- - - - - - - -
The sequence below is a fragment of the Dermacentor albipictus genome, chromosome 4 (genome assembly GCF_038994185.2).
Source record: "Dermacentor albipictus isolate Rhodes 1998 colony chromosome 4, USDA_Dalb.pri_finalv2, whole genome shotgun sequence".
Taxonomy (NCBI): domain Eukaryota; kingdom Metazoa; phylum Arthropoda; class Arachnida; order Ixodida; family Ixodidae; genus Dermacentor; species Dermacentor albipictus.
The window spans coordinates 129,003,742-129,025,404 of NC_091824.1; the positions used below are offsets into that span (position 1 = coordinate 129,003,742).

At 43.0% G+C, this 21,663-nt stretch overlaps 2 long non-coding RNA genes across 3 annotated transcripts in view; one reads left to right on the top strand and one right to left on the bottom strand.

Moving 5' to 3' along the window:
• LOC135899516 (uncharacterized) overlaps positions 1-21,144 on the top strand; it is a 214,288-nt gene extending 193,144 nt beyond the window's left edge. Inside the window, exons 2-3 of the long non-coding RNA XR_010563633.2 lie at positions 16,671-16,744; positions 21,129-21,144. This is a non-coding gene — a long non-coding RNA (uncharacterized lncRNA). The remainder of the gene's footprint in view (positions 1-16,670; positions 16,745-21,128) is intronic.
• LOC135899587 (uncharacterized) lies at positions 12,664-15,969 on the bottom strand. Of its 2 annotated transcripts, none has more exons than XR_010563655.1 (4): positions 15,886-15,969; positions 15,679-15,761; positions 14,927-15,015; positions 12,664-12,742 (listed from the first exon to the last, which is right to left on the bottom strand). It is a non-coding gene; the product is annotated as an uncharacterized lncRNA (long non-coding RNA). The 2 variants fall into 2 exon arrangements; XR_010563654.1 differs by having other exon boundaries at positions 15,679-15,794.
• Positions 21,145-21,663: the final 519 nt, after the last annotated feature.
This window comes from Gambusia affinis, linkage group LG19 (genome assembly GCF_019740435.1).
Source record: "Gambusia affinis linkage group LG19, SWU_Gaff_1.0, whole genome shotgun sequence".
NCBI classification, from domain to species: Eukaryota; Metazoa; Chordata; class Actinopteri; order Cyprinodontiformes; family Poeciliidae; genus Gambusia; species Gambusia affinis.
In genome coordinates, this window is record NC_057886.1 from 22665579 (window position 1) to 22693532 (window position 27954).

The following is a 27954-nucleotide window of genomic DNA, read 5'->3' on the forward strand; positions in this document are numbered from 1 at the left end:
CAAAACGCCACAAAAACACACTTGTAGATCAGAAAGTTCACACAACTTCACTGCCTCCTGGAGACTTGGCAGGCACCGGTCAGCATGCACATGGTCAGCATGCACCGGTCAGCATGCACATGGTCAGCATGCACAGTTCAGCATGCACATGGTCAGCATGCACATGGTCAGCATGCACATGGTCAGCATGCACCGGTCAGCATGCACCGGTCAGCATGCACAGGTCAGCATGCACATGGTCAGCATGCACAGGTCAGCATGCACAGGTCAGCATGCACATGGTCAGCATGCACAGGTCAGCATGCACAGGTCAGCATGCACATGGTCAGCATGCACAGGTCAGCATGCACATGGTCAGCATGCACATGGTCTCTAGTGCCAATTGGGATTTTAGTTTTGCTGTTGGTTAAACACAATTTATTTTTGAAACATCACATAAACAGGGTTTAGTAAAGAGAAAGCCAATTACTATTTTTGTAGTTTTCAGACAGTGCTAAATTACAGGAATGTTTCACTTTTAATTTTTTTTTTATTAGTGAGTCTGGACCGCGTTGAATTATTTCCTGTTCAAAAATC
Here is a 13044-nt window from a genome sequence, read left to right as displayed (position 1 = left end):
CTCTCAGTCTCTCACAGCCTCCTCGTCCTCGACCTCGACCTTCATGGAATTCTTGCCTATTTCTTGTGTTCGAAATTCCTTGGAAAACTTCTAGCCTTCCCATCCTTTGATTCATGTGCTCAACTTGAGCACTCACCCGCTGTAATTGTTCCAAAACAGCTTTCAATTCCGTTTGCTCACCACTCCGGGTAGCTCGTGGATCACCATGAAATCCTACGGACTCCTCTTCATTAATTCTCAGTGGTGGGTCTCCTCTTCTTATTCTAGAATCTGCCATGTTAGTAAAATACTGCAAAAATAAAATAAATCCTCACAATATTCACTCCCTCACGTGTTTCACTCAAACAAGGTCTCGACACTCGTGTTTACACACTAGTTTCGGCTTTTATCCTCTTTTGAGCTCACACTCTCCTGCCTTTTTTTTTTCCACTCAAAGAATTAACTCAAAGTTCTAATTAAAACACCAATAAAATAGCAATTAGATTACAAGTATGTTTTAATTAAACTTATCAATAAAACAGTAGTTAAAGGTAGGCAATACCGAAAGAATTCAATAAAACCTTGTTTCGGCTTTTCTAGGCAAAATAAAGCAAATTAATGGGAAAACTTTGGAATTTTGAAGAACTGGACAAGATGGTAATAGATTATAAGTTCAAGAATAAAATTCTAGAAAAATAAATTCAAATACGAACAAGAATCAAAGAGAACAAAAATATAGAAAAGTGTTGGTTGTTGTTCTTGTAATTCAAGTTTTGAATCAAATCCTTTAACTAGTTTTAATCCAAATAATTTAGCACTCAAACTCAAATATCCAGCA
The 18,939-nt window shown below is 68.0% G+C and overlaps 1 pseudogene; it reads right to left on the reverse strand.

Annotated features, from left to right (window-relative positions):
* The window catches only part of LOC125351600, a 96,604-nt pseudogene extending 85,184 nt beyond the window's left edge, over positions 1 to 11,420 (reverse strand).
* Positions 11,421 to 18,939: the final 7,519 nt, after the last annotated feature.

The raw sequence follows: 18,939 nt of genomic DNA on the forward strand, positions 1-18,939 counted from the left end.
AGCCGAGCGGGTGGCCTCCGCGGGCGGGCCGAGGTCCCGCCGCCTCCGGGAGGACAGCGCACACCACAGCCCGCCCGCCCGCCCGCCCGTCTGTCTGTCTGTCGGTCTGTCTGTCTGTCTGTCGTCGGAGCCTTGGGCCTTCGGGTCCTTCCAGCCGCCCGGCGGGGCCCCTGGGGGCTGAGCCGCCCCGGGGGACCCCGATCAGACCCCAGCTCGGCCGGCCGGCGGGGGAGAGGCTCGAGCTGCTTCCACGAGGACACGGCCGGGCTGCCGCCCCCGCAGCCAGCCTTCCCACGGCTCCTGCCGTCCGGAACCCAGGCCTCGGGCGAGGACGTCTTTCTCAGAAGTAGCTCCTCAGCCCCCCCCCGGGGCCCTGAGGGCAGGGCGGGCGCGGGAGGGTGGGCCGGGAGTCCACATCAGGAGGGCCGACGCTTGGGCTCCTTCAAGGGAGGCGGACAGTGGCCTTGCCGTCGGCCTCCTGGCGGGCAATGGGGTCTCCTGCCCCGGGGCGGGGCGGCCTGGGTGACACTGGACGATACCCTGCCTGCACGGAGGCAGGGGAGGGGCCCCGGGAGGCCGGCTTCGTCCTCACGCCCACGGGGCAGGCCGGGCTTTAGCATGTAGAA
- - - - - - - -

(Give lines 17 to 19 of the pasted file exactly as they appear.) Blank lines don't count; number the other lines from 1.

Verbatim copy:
CTCTCAGTCTCTCACAGCCTCCTCGTCCTCGACCTCGACCTTCATGGAATTCTTGCCTATTTCTTGTGTTCGAAATTCCTTGGAAAACTTCTAGCCTTCCCATCCTTTGATTCATGTGCTCAACTTGAGCACTCACCCGCTGTAATTGTTCCAAAACAGCTTTCAATTCCGTTTGCTCACCACTCCGGGTAGCTCGTGGATCACCATGAAATCCTACGGACTCCTCTTCATTAATTCTCAGTGGTGGGTCTCCTCTTCTTATTCTAGAATCTGCCATGTTAGTAAAATACTGCAAAAATAAAATAAATCCTCACAATATTCACTCCCTCACGTGTTTCACTCAAACAAGGTCTCGACACTCGTGTTTACACACTAGTTTCGGCTTTTATCCTCTTTTGAGCTCACACTCTCCTGCCTTTTTTTTTTCCACTCAAAGAATTAACTCAAAGTTCTAATTAAAACACCAATAAAATAGCAATTAGATTACAAGTATGTTTTAATTAAACTTATCAATAAAACAGTAGTTAAAGGTAGGCAATACCGAAAGAATTCAATAAAACCTTGTTTCGGCTTTTCTAGGCAAAATAAAGCAAATTAATGGGAAAACTTTGGAATTTTGAAGAACTGGACAAGATGGTAATAGATTATAAGTTCAAGAATAAAATTCTAGAAAAATAAATTCAAATACGAACAAGAATCAAAGAGAACAAAAATATAGAAAAGTGTTGGTTGTTGTTCTTGTAATTCAAGTTTTGAATCAAATCCTTTAACTAGTTTTAATCCAAATAATTTAGCACTCAAACTCAAATATCCAGCA
The 18,939-nt window shown below is 68.0% G+C and overlaps 1 pseudogene; it reads right to left on the reverse strand.

Annotated features, from left to right (window-relative positions):